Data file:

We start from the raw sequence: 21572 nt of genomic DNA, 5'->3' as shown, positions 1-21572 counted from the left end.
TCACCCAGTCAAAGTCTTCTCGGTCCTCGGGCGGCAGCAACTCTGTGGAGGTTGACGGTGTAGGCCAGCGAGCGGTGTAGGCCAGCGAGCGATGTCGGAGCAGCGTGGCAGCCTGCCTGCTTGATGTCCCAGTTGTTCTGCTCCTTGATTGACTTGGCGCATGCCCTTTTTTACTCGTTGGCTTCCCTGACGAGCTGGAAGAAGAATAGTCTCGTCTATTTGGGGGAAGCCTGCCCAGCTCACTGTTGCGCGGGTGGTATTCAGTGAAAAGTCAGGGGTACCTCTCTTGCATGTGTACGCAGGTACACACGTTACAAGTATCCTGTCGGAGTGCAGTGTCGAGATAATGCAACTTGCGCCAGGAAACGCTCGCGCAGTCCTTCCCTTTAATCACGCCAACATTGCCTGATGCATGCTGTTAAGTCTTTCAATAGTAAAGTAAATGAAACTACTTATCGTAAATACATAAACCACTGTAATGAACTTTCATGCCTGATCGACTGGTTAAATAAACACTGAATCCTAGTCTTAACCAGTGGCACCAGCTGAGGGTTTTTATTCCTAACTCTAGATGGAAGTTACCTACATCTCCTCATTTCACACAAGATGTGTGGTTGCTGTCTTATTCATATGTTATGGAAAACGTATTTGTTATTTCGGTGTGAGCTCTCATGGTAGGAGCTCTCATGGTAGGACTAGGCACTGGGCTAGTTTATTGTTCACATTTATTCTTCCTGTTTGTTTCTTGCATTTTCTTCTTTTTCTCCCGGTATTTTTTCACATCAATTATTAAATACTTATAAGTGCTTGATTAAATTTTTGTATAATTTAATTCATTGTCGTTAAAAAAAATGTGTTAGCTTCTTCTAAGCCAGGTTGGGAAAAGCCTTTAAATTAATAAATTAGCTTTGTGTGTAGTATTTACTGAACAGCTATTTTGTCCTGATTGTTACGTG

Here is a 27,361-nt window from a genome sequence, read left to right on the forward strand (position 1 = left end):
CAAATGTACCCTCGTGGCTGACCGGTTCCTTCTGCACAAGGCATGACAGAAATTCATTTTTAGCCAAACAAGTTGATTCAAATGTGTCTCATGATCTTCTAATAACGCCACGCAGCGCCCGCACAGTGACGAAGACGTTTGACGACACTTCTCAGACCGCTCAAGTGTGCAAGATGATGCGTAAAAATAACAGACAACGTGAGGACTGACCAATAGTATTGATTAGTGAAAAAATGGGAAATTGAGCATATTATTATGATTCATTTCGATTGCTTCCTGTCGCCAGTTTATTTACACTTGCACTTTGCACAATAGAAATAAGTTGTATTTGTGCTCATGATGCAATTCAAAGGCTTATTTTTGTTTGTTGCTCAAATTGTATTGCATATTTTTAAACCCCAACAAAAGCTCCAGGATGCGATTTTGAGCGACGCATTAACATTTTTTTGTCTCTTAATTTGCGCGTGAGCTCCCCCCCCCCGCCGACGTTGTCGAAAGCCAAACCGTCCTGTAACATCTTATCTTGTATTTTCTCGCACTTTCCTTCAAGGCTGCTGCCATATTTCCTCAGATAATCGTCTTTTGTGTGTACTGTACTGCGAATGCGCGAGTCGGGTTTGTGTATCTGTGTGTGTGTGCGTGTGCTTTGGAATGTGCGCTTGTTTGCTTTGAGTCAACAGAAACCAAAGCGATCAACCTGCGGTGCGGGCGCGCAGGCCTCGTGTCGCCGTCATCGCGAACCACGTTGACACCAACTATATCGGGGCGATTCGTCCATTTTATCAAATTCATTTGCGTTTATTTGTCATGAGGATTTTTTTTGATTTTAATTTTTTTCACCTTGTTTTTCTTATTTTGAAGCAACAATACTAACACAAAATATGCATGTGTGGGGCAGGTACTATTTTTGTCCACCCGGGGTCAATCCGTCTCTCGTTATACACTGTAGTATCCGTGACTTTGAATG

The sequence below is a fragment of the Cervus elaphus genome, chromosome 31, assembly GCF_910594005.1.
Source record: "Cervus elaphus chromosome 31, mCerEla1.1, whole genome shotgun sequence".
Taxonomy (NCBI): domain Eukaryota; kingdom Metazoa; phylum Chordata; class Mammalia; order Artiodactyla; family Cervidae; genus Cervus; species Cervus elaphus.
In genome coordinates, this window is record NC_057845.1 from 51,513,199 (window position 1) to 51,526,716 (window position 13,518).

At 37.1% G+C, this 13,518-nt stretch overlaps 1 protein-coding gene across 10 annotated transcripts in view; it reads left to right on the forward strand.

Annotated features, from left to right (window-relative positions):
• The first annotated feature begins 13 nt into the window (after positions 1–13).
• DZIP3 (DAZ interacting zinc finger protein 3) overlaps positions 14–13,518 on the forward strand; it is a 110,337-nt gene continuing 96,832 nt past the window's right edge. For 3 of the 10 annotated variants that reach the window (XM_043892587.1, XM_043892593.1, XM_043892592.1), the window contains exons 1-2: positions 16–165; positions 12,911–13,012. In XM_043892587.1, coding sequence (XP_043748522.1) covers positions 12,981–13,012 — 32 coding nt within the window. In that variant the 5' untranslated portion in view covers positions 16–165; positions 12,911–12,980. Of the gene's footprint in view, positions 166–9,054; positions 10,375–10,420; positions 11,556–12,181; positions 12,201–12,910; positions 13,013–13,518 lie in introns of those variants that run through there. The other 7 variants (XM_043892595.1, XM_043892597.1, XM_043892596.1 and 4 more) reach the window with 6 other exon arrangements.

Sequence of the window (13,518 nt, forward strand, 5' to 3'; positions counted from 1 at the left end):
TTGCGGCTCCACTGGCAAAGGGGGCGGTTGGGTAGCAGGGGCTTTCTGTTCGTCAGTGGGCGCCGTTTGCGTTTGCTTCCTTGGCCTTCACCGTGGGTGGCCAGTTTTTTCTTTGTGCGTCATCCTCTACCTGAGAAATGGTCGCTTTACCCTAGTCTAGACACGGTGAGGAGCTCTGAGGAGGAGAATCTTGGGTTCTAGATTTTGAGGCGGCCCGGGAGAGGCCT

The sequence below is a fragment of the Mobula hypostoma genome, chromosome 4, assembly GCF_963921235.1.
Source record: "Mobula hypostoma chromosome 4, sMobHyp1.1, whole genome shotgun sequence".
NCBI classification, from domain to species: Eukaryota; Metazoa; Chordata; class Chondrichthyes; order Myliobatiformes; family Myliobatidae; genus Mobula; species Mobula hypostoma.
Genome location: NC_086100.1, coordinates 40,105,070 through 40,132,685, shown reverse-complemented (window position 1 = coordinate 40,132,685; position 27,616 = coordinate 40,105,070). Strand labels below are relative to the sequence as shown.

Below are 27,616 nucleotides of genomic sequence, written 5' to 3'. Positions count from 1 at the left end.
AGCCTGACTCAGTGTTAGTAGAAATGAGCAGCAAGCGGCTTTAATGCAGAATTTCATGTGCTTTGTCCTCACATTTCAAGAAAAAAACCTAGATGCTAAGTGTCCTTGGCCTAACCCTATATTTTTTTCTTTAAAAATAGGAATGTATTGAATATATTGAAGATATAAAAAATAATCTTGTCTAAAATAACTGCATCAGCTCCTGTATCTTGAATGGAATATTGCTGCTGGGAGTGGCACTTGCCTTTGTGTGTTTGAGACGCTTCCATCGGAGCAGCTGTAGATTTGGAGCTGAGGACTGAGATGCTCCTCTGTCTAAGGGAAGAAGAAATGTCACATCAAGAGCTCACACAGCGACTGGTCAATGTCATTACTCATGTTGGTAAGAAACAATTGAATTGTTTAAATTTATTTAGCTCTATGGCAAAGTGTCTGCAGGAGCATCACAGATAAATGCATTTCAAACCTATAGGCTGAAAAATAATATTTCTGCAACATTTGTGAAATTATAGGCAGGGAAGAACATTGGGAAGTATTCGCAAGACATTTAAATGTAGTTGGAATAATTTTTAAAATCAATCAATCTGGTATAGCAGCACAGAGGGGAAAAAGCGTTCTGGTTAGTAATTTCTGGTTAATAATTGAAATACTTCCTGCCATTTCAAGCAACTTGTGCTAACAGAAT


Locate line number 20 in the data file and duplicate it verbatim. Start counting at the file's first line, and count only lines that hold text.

AGCCTGACTCAGTGTTAGTAGAAATGAGCAGCAAGCGGCTTTAATGCAGAATTTCATGTGCTTTGTCCTCACATTTCAAGAAAAAAACCTAGATGCTAAGTGTCCTTGGCCTAACCCTATATTTTTTTCTTTAAAAATAGGAATGTATTGAATATATTGAAGATATAAAAAATAATCTTGTCTAAAATAACTGCATCAGCTCCTGTATCTTGAATGGAATATTGCTGCTGGGAGTGGCACTTGCCTTTGTGTGTTTGAGACGCTTCCATCGGAGCAGCTGTAGATTTGGAGCTGAGGACTGAGATGCTCCTCTGTCTAAGGGAAGAAGAAATGTCACATCAAGAGCTCACACAGCGACTGGTCAATGTCATTACTCATGTTGGTAAGAAACAATTGAATTGTTTAAATTTATTTAGCTCTATGGCAAAGTGTCTGCAGGAGCATCACAGATAAATGCATTTCAAACCTATAGGCTGAAAAATAATATTTCTGCAACATTTGTGAAATTATAGGCAGGGAAGAACATTGGGAAGTATTCGCAAGACATTTAAATGTAGTTGGAATAATTTTTAAAATCAATCAATCTGGTATAGCAGCACAGAGGGGAAAAAGCGTTCTGGTTAGTAATTTCTGGTTAATAATTGAAATACTTCCTGCCATTTCAAGCAACTTGTGCTAACAGAAT